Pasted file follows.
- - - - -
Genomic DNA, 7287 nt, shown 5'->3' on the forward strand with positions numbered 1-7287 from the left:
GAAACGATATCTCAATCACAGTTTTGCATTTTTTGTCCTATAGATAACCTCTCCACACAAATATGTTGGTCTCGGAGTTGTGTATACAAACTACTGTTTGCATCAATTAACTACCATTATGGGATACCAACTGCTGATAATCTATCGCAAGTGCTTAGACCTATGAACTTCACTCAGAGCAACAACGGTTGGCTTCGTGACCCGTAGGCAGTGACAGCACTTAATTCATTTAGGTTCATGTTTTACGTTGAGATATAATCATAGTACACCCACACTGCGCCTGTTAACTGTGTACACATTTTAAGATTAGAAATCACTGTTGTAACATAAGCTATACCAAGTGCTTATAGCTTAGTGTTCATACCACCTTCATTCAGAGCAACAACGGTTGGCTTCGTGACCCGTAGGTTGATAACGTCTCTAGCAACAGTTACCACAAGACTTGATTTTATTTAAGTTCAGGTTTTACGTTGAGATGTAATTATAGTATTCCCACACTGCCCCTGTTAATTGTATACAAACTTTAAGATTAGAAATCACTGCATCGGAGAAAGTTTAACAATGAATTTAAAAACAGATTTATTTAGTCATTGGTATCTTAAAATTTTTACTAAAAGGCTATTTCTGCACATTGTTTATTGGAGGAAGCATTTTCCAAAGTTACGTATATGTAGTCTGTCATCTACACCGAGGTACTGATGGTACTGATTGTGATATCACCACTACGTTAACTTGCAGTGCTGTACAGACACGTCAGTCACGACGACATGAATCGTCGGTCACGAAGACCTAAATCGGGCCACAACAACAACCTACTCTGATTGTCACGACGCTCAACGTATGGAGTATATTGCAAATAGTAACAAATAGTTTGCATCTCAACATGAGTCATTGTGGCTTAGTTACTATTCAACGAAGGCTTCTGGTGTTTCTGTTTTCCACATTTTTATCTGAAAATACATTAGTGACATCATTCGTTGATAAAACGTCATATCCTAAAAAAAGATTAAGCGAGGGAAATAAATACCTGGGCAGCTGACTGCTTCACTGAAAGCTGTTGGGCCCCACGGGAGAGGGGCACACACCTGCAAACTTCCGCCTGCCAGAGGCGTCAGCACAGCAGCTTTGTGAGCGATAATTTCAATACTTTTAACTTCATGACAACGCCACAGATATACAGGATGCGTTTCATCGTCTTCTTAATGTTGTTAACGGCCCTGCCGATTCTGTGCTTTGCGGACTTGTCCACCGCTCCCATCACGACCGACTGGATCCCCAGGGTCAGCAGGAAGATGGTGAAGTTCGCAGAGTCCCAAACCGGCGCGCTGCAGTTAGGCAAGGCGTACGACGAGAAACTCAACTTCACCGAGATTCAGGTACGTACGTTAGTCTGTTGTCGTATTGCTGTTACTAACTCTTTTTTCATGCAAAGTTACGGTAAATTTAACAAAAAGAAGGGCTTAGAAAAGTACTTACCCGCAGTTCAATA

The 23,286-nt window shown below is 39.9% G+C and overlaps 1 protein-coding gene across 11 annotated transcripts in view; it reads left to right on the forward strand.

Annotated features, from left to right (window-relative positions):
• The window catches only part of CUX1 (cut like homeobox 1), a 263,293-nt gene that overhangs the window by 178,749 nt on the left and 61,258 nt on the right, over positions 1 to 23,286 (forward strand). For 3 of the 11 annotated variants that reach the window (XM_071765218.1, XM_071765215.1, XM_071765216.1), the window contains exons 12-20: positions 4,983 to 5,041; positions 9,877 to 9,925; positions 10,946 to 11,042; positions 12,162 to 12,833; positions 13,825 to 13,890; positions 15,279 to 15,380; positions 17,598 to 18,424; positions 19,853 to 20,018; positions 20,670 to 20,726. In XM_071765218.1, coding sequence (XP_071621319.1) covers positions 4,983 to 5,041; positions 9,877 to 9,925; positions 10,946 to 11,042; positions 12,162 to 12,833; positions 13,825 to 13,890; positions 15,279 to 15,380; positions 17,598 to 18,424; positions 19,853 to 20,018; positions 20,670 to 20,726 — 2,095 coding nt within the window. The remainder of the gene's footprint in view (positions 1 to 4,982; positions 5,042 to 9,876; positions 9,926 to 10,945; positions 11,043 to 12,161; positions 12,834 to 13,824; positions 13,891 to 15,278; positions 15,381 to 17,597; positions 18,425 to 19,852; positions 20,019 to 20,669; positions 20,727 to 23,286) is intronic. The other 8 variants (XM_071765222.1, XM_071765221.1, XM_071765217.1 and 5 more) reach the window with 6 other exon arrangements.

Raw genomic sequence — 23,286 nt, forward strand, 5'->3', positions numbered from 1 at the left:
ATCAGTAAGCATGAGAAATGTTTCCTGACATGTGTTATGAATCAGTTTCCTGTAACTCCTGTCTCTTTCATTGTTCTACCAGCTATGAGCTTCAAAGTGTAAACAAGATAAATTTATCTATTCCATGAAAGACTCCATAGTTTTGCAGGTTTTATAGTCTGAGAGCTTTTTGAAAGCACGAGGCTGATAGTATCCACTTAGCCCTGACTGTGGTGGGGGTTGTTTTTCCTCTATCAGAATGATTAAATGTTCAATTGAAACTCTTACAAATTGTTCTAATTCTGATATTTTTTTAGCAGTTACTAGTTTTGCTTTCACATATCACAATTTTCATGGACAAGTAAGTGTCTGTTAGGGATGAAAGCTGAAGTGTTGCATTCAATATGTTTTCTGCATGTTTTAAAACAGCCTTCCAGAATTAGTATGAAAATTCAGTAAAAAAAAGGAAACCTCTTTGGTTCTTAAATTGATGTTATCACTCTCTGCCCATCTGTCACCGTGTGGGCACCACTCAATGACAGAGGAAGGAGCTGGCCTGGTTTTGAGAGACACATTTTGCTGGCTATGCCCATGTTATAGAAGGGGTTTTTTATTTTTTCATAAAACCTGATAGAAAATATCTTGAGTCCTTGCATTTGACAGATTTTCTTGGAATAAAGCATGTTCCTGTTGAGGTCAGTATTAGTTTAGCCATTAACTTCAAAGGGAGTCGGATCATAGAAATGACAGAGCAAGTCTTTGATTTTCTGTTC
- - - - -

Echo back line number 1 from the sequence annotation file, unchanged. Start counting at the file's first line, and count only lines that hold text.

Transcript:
Genomic DNA, 7287 nt, shown 5'->3' on the forward strand with positions numbered 1-7287 from the left: